Monday, June 22, 2015

The Shadow of a Gunman, Abbey Theatre, Dublin

When I learned I was going to Dublin I checked on line for theatre tickets.  The Abbey Theatre site was quite straightforward.  The tickets I printed off half around the world worked just fine the night we arrived.  The Abbey Theatre and the Lyric Theatre were producing “The Shadow of a Gunman” by Sean O’Casey, an Irish classic.
I’d actually thought it was about the Troubles which occurred in the sixties and seventies.  Instead it was first shown in 1923.  Sean O’Casey set the play in 1920.  Sean O’Casey had died in 1964. The first title had been ‘on the run’ but later called “The Shadow of the Gunman”.  We were staying on O’Connel street near the Post Office building where the  1916 civil war in Dublin had occurred. A local told us there were still bullet holes in walls left over from the fierce fighting of the day.
The Shadow of a Gunman was superbly directed by Wayne Jordan. The tragedy goes that Donal Dovoren, ostensibly a poet, is staying with Seamus Shields, a pedlar.  The neighbours in the tenement all believe that Donal is an IRA on the run.  Donal celebrates Shelley, the poet.  Seamus, talks of the church and lights candles to Mary.  They share in high minded conversation reminiscent of the lads in Ullysis. Mr. Maguire, another pedlar who was to help Seamus comes but says he can’t this day, leaving his bag in their apartment. Mr. Mulligan the Landlord wants his back due rent.  Minnie Powell the pretty young girl is enthralled by the poet and wants him to write a poem for her.  She asks him to type her name on page and his next to hers. Tommy Owens, a boy about Minnie’s age interrupts the almost  kiss of Donal and Minnie to insist that he knows who Donal is and wants him to tell his friends that Tommy Owens is ready and waiting. Donal neither commits nor doesn’t commit to the collective idea that he is IRA.  Mr Gallagher and Mrs. Henderson a truly humorous slapstick sort of duo come before Donal and want him to take a letter to the IRA asking them to investigate their neighbour. “and bring guns’.  It’s a petty feud but they presume the IRA would be interested.  It’s reminiscent of the peasants in Dr. Zhivago fighting over wood and elevating their petty concerns to ideological status.  Not knowing what to do Donal takes the letter. Finally Mrs Grigson comes to the apartment despairing because Adolphus Grigson is late. This  drunken Orangeman (prod) arrives late and climbs into Danal’s bed. It’s very funny.  The two men are imposed upon by their neighbours, one of who doesn’t know he’s not in his room.  
There is word that Mr. Maguire has been shot.  The mood shifts. There are auxiliaries in the neighbourhood. There are shots and lights in the night.  In fear Donal tears apart the apartment looking for the letter. Seamus asks if he put it in his pocket.  Donal finds it. They burn it.  This is amazing theatre. The direction and choreography and timing are perfect.  There’s a moment of relief. The men go back to bed.  Seamus then says to Donal, ‘wed best check what’s in Mr. Maguire’s bag.”  It would be a spoiler to go on.  For there’s a raid and Minnie Powell, the girl the men talked about in mixed terms, courageous but stupid, dies.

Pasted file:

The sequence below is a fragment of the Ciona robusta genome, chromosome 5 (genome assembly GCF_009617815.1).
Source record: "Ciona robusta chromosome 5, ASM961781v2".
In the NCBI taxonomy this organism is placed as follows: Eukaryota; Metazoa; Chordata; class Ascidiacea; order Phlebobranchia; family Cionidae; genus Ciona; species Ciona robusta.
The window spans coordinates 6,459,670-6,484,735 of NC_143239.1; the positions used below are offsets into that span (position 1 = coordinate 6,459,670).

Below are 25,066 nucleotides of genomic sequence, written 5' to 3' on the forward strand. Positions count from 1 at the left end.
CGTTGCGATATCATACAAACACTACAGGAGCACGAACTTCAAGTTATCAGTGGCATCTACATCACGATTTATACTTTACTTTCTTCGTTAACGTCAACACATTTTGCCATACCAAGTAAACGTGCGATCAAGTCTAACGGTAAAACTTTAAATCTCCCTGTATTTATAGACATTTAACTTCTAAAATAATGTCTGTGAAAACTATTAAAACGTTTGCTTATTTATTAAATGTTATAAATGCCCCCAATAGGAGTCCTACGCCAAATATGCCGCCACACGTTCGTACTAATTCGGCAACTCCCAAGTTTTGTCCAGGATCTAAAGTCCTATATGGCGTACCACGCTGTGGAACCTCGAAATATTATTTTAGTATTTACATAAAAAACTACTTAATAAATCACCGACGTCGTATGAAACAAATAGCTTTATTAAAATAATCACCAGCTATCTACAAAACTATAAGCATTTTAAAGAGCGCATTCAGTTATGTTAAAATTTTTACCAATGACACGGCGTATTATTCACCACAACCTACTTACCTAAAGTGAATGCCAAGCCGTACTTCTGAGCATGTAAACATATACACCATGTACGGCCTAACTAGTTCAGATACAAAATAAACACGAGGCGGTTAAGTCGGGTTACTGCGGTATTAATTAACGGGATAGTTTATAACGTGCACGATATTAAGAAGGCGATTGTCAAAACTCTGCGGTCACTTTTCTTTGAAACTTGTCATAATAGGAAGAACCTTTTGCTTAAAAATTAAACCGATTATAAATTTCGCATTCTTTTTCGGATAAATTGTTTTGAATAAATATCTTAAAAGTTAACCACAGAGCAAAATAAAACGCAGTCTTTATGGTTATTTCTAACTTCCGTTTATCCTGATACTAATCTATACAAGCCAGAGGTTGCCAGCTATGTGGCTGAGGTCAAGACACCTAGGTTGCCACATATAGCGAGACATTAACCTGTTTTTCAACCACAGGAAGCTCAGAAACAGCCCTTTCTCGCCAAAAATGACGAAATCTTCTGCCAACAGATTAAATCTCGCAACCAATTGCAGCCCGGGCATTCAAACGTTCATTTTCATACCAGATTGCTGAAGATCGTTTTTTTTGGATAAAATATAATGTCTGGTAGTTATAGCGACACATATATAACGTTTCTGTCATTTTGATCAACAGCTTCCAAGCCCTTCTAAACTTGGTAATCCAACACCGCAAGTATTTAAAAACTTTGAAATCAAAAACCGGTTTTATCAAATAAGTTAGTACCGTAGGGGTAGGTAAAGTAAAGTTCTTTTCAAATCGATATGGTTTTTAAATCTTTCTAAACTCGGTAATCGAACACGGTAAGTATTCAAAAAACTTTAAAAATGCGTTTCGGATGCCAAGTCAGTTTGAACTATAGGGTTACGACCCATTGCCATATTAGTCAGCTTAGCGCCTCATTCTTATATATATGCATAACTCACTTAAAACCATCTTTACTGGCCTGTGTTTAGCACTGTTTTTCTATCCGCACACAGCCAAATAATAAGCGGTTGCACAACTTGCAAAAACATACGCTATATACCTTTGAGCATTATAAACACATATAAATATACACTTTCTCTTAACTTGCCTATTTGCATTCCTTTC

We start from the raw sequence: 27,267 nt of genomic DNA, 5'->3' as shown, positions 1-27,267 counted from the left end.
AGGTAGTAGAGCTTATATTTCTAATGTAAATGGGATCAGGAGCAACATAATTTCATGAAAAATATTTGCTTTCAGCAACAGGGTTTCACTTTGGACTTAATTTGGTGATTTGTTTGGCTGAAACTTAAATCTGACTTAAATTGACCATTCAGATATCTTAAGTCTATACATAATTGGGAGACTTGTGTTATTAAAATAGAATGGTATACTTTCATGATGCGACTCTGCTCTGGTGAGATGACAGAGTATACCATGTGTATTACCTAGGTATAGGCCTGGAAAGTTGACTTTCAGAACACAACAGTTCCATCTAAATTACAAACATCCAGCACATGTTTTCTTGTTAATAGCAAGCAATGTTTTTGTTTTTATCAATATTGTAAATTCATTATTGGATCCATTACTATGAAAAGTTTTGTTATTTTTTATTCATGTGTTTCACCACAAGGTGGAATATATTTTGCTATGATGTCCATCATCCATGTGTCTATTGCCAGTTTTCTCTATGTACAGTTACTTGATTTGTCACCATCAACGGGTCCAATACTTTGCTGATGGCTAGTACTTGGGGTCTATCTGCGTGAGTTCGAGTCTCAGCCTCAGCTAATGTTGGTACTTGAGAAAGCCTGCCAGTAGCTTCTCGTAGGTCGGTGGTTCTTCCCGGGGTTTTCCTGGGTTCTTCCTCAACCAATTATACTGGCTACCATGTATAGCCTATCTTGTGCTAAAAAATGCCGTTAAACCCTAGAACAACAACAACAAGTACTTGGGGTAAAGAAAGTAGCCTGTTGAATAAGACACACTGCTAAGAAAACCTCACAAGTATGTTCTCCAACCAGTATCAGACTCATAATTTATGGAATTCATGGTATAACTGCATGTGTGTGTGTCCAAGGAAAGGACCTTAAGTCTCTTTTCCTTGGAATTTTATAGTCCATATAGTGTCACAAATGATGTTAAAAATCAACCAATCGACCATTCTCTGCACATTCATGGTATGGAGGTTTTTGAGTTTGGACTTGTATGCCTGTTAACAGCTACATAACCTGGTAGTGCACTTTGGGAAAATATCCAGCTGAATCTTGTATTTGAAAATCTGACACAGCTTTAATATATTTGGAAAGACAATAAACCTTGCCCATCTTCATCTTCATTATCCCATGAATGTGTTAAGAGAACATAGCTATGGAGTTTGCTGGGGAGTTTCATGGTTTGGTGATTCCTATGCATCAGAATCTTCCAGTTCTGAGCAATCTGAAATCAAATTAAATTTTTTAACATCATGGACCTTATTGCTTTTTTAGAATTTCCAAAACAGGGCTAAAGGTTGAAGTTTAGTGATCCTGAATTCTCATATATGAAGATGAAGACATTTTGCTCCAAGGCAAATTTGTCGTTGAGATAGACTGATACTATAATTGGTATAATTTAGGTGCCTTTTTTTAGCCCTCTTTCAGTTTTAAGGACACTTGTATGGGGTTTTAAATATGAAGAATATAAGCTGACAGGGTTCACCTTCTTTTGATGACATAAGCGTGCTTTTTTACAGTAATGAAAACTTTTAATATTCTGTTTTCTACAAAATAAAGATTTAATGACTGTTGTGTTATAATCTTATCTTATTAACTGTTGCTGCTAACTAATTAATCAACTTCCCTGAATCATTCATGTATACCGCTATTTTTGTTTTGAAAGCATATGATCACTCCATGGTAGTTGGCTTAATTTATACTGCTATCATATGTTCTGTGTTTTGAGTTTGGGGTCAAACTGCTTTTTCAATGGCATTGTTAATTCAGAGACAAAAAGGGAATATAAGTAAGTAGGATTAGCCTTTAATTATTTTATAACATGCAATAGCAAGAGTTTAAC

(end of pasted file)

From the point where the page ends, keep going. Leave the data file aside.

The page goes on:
Whereas I’d been nodding off a bit in the first act I was on the edge of my seat chewing my nails through the second up to the very end. It was extraordinary how real a playwright could make the lives of an era transpire in the  space of a day and night and commit all this to an hour or so of script.  Everyone was affected.  Everyone lived in fear. Even the Orangeman wasn’t safe and the British showed no respect for the ways of the people.  The sense of an invading force, like the Romans in Israel, was conveyed in the writing. The insanity and triviality was all there.  At the lowest reaches of the tenement there was true depth and yet a shallowness so much the fog of war.
Malcolm Adams, Gerard Byrne, Lloyd Cooney, Muiris Crowley, David Ganly, Dan Gordon, Louise Lewis, Amy McAllister, Mark O’Halloran, Jamie O’Neil, and Catherine Walsh were the incredible cast.  Such a collection of professionals they became the characters and the story. I can’t imagine them as any other than those they played.  Their collective wisdom broke through my weary world and lit it with new emotions and ideas.  I came away feeling I understood the Irish dilemma in a way I’d never had before.
We walked out into the night.  I was thinking of the year at university when I switched major from arts to science, decided against being a playwright and went on to be a physician instead.  I’d left the world of dance and drama and taken up a scalpel and prescription pad.  Ever since though  I’ve had seasons tickets to the theatre. I watched Alec Guinness and Maggie Smith in London in the 70’s .  Attended the best of Noel Coward.  Later in the 80’s I’d fly to Manhatten and saw Lauren Baccall and Jeremy Irons.  In Vancouver, Canada, my home , I love best Ron Reed’s Pacific Theatre. It captures those moments of great acting and pause when the director and cast trick you into being intimately apart of the show.
This was a perfect night of drama.  This was theatre at it’s finest.  God, it was good.  It made me question my leaving theatre for medicine.  Not entirely but I am glad that Sean O’Casey continued on to bring us such a play as this .
Shadow of a Gunman, Sean O’Casey, Abbey Theatre Dublin.  It’s playing till August 1st.
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